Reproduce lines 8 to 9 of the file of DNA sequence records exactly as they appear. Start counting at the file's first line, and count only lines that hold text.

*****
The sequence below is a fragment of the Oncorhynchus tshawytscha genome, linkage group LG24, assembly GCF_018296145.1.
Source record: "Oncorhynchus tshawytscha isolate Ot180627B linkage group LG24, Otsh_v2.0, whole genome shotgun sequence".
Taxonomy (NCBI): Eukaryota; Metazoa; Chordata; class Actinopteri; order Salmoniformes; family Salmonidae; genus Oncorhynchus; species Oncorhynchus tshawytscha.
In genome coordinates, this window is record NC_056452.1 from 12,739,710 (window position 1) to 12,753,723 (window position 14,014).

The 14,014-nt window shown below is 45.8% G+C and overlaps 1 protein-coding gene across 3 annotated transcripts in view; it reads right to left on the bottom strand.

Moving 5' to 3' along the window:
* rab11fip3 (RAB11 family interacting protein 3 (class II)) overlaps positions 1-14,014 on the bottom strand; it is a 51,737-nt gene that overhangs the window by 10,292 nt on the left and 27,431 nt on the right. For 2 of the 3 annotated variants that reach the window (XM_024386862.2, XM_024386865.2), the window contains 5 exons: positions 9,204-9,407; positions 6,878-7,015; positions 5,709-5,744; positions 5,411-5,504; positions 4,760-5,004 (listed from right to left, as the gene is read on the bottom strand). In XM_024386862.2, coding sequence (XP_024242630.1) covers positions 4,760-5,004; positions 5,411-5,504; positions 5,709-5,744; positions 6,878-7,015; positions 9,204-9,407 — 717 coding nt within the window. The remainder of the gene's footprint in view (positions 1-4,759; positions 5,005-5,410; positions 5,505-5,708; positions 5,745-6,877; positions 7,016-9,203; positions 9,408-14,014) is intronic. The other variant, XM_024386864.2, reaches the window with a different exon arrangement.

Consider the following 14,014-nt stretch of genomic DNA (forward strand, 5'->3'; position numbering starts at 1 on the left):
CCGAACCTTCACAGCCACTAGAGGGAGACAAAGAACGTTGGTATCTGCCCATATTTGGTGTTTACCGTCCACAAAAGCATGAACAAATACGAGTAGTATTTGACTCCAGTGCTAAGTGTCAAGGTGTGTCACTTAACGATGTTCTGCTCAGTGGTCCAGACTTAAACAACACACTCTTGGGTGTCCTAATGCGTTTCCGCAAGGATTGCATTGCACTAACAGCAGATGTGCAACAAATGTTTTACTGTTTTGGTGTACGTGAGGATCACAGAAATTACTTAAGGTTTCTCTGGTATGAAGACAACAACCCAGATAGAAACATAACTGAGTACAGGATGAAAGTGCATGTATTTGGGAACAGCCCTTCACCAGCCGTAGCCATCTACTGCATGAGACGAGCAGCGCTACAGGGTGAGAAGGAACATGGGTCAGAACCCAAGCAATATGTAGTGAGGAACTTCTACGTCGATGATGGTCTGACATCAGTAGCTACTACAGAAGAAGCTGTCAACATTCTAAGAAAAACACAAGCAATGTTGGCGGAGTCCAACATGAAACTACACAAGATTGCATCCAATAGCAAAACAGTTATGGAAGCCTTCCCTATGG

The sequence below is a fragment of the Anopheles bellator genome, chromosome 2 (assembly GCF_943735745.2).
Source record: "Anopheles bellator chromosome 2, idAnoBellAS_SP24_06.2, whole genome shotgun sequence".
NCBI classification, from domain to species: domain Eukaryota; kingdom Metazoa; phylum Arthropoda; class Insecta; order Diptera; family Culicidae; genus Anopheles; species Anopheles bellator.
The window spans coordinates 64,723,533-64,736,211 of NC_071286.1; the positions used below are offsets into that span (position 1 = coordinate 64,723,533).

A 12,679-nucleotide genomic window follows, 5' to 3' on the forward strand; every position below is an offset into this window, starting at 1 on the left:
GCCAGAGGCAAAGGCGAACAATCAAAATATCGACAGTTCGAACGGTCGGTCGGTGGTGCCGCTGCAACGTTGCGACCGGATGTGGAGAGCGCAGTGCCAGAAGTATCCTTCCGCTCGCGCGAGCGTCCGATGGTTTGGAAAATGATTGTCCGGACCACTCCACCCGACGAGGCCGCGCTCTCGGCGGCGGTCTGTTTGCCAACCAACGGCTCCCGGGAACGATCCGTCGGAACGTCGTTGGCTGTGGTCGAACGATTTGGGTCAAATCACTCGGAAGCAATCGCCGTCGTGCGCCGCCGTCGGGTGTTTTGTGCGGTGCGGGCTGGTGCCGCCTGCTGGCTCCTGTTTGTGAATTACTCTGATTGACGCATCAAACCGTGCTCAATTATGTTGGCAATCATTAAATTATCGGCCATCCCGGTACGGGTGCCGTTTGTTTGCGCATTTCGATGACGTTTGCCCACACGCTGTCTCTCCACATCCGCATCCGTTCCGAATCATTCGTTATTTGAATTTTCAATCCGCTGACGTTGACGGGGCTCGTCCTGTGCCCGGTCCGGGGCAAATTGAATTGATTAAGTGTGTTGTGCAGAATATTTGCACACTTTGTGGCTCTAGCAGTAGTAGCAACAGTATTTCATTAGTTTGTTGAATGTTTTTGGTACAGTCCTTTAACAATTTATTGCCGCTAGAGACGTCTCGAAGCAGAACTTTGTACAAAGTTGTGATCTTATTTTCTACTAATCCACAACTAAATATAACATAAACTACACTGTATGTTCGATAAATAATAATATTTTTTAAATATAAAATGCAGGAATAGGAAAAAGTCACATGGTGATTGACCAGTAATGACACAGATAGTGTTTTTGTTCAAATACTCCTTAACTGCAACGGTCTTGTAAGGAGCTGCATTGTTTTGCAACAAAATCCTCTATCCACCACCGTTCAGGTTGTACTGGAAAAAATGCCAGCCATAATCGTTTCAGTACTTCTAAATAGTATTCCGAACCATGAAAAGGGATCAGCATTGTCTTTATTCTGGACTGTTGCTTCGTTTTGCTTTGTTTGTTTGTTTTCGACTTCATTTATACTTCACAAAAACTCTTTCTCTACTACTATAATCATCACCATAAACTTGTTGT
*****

Consider the following 14,014-nt stretch of genomic DNA (forward strand, 5'->3'; position numbering starts at 1 on the left):
CCGAACCTTCACAGCCACTAGAGGGAGACAAAGAACGTTGGTATCTGCCCATATTTGGTGTTTACCGTCCACAAAAGCATGAACAAATACGAGTAGTATTTGACTCCAGTGCTAAGTGTCAAGGTGTGTCACTTAACGATGTTCTGCTCAGTGGTCCAGACTTAAACAACACACTCTTGGGTGTCCTAATGCGTTTCCGCAAGGATTGCATTGCACTAACAGCAGATGTGCAACAAATGTTTTACTGTTTTGGTGTACGTGAGGATCACAGAAATTACTTAAGGTTTCTCTGGTATGAAGACAACAACCCAGATAGAAACATAACTGAGTACAGGATGAAAGTGCATGTATTTGGGAACAGCCCTTCACCAGCCGTAGCCATCTACTGCATGAGACGAGCAGCGCTACAGGGTGAGAAGGAACATGGGTCAGAACCCAAGCAATATGTAGTGAGGAACTTCTACGTCGATGATGGTCTGACATCAGTAGCTACTACAGAAGAAGCTGTCAACATTCTAAGAAAAACACAAGCAATGTTGGCGGAGTCCAACATGAAACTACACAAGATTGCATCCAATAGCAAAACAGTTATGGAAGCCTTCCCTATGG